Dad had opened the garage door for me so that I could come in through the door to the laundry room. This was his regular routine and I had long ago stopped asking him why he didn’t just let me use my key and come in through the front door. I walked past the space heater he had going in the garage to keep his plants warm during the winter. Another subject I no longer bothered to debate.
I found dad in the TV room sitting on the couch with his head down wringing his hands. I sat down next to him, put my hand on his shoulder, “What’s the problem, Dad?”
“I’m shaky,” he said in a high, squeaky voice.
“Why are you shaky?”
“I don’t have a will,” he croaked. “What’s going to happen when I die?”
This business of the will came out of left field, because he and mom had made out their wills long ago, and then updated them when they’d moved up here to be close to us.
“You have a will, dad,” I said, in what I hoped was a reassuring voice.
Dad glared at me and waved his index finger at me like I was a naughty boy. “No I don’t!” he shot back.
“Well, let’s just check,” I said. I went to the desk where my mom had organized all their important documents and quickly found the will.Dad hardly looked at the will when I brought it over to him.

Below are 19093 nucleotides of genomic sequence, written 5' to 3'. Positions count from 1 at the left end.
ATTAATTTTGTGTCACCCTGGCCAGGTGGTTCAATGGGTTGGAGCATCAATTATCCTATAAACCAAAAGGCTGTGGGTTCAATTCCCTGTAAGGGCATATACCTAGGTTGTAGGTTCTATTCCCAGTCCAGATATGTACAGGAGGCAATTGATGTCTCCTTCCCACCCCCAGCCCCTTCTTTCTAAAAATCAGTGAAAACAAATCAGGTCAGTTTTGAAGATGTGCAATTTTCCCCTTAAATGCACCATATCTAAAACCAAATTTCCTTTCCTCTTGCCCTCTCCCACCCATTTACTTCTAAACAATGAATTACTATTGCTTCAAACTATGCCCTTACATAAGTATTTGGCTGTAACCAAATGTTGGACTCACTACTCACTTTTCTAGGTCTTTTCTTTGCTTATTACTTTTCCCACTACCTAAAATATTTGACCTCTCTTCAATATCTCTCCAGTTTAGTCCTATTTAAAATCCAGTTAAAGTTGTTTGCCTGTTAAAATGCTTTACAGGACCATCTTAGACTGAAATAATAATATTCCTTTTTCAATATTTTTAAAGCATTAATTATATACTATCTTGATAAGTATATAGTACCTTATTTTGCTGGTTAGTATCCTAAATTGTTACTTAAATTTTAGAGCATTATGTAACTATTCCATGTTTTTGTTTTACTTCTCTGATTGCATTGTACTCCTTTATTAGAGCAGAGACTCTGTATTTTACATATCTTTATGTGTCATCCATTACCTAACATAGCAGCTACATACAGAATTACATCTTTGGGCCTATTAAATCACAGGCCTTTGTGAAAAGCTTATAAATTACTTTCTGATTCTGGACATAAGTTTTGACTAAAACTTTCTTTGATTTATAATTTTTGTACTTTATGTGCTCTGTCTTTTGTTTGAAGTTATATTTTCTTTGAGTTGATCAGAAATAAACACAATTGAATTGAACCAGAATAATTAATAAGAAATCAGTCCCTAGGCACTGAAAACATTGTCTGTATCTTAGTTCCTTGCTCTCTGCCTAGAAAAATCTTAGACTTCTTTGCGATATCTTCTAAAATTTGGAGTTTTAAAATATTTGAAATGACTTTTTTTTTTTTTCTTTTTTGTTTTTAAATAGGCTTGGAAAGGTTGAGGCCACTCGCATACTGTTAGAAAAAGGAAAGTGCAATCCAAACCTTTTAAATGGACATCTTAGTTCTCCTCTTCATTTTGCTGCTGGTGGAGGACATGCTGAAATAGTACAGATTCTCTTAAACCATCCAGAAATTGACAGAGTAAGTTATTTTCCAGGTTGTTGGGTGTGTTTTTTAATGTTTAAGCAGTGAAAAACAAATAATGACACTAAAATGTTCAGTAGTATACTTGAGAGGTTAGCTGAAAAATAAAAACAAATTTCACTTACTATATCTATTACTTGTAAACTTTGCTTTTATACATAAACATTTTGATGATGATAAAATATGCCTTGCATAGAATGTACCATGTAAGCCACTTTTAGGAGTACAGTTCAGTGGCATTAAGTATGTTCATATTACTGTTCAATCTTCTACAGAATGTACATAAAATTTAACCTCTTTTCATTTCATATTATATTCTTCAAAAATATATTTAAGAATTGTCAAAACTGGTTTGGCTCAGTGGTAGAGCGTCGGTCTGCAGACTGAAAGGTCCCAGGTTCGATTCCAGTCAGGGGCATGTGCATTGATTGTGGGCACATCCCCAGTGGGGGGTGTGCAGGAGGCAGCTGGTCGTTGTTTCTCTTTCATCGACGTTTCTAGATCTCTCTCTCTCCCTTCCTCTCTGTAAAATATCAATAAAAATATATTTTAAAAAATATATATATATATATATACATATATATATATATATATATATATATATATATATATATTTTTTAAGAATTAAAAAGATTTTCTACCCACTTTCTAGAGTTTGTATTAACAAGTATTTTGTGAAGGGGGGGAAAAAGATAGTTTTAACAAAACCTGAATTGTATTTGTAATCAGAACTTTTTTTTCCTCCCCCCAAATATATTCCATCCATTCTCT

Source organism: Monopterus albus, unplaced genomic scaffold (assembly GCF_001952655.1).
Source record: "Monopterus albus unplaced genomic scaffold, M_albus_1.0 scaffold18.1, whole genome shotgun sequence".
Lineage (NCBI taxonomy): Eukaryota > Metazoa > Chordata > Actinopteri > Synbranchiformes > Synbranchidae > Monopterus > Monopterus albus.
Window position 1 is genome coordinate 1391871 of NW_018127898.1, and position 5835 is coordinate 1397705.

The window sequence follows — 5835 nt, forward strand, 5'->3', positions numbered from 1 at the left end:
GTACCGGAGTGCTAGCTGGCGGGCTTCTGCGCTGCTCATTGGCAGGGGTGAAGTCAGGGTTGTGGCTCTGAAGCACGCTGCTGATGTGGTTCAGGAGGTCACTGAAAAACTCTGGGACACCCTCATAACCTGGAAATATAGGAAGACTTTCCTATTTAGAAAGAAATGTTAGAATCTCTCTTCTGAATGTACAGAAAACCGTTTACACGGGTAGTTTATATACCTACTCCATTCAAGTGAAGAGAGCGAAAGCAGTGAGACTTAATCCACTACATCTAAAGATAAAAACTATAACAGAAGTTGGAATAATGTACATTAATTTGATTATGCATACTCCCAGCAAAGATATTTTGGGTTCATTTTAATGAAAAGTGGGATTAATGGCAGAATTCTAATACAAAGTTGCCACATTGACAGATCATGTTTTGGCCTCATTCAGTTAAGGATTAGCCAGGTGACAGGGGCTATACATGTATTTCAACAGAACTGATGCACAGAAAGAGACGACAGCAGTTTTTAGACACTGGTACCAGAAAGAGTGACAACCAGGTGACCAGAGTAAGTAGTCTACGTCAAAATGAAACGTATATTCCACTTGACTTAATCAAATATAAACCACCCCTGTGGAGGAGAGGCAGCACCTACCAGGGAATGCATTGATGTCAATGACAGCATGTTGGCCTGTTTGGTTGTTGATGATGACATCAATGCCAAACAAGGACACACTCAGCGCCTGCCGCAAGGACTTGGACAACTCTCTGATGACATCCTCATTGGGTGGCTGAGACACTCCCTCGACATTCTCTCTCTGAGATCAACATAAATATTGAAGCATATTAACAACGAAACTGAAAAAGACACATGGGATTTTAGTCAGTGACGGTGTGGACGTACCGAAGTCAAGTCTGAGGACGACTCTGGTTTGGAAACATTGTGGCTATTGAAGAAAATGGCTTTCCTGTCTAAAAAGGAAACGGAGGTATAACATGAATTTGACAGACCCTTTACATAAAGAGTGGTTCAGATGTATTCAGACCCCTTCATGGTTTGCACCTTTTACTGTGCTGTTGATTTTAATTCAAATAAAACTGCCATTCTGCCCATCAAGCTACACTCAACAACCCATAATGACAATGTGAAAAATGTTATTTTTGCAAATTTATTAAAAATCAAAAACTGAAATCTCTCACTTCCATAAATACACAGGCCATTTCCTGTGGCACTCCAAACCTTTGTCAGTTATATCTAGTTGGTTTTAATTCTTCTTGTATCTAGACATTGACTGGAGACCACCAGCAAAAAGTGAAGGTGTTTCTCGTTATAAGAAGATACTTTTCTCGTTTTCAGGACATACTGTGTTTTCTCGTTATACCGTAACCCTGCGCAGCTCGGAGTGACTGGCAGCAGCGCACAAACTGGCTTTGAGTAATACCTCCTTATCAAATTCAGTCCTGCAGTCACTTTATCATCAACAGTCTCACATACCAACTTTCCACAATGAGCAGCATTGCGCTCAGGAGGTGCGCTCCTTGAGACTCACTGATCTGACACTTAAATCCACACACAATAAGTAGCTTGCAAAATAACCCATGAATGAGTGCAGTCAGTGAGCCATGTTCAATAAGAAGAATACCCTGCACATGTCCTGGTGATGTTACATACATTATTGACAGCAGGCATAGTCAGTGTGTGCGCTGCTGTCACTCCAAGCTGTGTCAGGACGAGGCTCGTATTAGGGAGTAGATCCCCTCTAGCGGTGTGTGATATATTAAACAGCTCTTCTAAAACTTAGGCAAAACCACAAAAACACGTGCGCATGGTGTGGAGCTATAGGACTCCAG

“Your mom was very organized,” he said.
“Did we leave any money to Joey’s kids?” Dad asked.
“You know, the gambler, and the…”
“The alcoholic?” I finished the sentence for him. Joey, Dad’s long deceased second cousin from New York, had two children, Chuckie, a compulsive gambler, and Dominick, an unreformed alcoholic.
Dad looked at me. “Yeah,” he said, uncertainly.
“You think that’s a good idea, Dad; giving the gambler and the alcoholic money?”
Dad switched gears without blinking an eye.
“What about that guy, Corlini?”
“Yeah. He’s been nice to us.”
“Wasn’t he the guy that you gave the jewelry to on consignment?”
“Yeah, that’s the guy. Your mother liked him.”
“Dad, he disappeared with that jewelry.”
Dad squinted at me through smeary bifocals.
“Anyone else we should leave money to?”